In Romeo and Juliet, Mercutio says, ''If love be rough with you, be rough with love. Prick love for pricking, and you beat love down.'' How does the language in this quote develop Mercutio's...
In Act I Scene 4, Benvolio has convinced Romeo to go to the Capulets and partake briefly in the dancing and feasting. Mercutio accompanies them and he begins to mock Romeo's lugubrious comments about love, changing them into licentious metaphors. Romeo, however, will not engage in this banter because he claims to have had a dream in which he learned that attending the feast was a bad idea. At this point Romeo demonstrates the characteristics of the Petrarchan lover; that is, he moans about the loss of his lover and speaks of her in mournful and passionate tones. Hearing Romeo, Mercutio tries to convince Romeo otherwise by telling him to cast aside his melancholy and stop deprecating love:
If love be rough with you, be rough with love.
Prick love for pricking, and you beat love down. (1.4.27-28)
Benvolio, too, encourages Romeo. He suggests that they go in and dance. Still Romeo declines and says that he will not participate. Instead, he will hold the light for them as he believes the evening presages something bad.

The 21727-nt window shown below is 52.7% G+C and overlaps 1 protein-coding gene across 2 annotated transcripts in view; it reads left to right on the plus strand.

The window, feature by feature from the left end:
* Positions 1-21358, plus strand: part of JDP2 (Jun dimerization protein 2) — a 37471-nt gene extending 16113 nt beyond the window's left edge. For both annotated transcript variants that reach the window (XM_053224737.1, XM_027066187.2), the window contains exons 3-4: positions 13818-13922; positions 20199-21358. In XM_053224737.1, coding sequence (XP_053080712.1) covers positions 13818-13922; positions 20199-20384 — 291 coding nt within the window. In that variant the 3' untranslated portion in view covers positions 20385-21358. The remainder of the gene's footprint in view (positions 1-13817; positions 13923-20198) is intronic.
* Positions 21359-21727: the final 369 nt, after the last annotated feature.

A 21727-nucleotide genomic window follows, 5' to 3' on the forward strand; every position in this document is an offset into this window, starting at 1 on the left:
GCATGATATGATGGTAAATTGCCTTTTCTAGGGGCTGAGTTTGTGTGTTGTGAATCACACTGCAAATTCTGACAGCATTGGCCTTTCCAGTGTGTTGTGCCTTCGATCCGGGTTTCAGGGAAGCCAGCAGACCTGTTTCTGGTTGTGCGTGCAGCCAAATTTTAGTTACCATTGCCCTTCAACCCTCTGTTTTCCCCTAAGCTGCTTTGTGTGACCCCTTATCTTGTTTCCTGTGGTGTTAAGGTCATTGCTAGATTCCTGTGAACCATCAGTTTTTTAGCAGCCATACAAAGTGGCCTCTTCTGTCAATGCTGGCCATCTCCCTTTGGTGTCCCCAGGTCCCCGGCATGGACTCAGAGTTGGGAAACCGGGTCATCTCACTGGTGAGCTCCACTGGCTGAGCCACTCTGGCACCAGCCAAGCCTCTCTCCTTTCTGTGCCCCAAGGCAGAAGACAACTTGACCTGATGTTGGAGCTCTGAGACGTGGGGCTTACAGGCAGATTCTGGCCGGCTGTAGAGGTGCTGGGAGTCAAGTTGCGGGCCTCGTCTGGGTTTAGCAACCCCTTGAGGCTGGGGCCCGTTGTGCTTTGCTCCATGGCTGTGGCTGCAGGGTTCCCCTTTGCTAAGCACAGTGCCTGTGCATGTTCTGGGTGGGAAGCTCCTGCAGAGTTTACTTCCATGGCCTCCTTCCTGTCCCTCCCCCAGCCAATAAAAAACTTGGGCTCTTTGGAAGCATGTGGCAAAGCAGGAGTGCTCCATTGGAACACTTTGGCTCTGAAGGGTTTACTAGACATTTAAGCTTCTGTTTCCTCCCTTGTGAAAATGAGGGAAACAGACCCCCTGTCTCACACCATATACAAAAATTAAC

In this passage Mercutio's character is developed as one believing in action rather than dwelling in melancholy as Romeo does. As his name suggests, however, Mercutio is mercurial and he can quickly react.
Mercutio makes this remark when he is trying to convince Romeo to give up Rosaline, who does not return Romeo's love. Romeo has complained that love is painful and pricks like a thorn. In response, Mercutio says in the quote in the question that if love treats you badly, treat it badly. If love pricks you, prick it back, and then you'll defeat it.
The language in this quote is an insight into Mercutio's character because he uses violent words to describe love, showing that he is quickly moved to anger and violence. Later, Mercutio wants Romeo to have a duel with Tybalt, Juliet's cousin, who has challenged Romeo to a duel. Mercutio rushes into fighting with Tybalt first and dies as a result, and Romeo kills Tybalt in revenge. Mercutio is quick to anger, as this quote shows, and his anger results in worsening the feud between the Capulets and Montagues.